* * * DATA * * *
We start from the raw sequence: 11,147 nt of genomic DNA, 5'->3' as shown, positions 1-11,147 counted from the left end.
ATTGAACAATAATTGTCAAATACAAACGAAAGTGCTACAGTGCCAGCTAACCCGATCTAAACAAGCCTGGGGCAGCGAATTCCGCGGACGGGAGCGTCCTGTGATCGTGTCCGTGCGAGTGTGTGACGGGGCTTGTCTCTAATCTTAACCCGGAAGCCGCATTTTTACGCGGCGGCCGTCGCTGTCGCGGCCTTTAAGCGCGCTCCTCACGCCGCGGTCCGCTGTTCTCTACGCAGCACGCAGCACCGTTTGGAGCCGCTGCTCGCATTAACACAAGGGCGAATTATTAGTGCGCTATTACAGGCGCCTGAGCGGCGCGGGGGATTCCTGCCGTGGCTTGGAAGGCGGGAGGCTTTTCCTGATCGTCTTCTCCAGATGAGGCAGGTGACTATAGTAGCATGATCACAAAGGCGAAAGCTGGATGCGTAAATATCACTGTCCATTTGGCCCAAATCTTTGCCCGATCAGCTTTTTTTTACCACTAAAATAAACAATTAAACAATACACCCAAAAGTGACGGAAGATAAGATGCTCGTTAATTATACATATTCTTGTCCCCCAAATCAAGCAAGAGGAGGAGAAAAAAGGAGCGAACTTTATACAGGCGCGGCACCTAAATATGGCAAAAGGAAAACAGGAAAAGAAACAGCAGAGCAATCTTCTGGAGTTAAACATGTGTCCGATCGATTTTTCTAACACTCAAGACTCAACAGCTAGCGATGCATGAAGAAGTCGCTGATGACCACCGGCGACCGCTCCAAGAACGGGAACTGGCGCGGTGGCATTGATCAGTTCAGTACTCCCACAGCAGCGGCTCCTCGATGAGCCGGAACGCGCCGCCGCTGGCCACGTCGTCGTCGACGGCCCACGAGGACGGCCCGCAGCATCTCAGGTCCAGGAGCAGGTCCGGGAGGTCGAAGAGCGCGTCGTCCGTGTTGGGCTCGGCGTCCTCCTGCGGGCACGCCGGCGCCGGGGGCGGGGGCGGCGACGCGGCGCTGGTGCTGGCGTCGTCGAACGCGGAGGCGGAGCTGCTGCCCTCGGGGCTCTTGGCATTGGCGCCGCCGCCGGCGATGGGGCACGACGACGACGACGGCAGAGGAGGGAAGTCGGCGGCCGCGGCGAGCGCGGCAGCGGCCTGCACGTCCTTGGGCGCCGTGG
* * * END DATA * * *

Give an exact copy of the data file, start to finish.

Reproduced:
We start from the raw sequence: 11,147 nt of genomic DNA, 5'->3' as shown, positions 1-11,147 counted from the left end.
ATTGAACAATAATTGTCAAATACAAACGAAAGTGCTACAGTGCCAGCTAACCCGATCTAAACAAGCCTGGGGCAGCGAATTCCGCGGACGGGAGCGTCCTGTGATCGTGTCCGTGCGAGTGTGTGACGGGGCTTGTCTCTAATCTTAACCCGGAAGCCGCATTTTTACGCGGCGGCCGTCGCTGTCGCGGCCTTTAAGCGCGCTCCTCACGCCGCGGTCCGCTGTTCTCTACGCAGCACGCAGCACCGTTTGGAGCCGCTGCTCGCATTAACACAAGGGCGAATTATTAGTGCGCTATTACAGGCGCCTGAGCGGCGCGGGGGATTCCTGCCGTGGCTTGGAAGGCGGGAGGCTTTTCCTGATCGTCTTCTCCAGATGAGGCAGGTGACTATAGTAGCATGATCACAAAGGCGAAAGCTGGATGCGTAAATATCACTGTCCATTTGGCCCAAATCTTTGCCCGATCAGCTTTTTTTTACCACTAAAATAAACAATTAAACAATACACCCAAAAGTGACGGAAGATAAGATGCTCGTTAATTATACATATTCTTGTCCCCCAAATCAAGCAAGAGGAGGAGAAAAAAGGAGCGAACTTTATACAGGCGCGGCACCTAAATATGGCAAAAGGAAAACAGGAAAAGAAACAGCAGAGCAATCTTCTGGAGTTAAACATGTGTCCGATCGATTTTTCTAACACTCAAGACTCAACAGCTAGCGATGCATGAAGAAGTCGCTGATGACCACCGGCGACCGCTCCAAGAACGGGAACTGGCGCGGTGGCATTGATCAGTTCAGTACTCCCACAGCAGCGGCTCCTCGATGAGCCGGAACGCGCCGCCGCTGGCCACGTCGTCGTCGACGGCCCACGAGGACGGCCCGCAGCATCTCAGGTCCAGGAGCAGGTCCGGGAGGTCGAAGAGCGCGTCGTCCGTGTTGGGCTCGGCGTCCTCCTGCGGGCACGCCGGCGCCGGGGGCGGGGGCGGCGACGCGGCGCTGGTGCTGGCGTCGTCGAACGCGGAGGCGGAGCTGCTGCCCTCGGGGCTCTTGGCATTGGCGCCGCCGCCGGCGATGGGGCACGACGACGACGACGGCAGAGGAGGGAAGTCGGCGGCCGCGGCGAGCGCGGCAGCGGCCTGCACGTCCTTGGGCGCCGTGG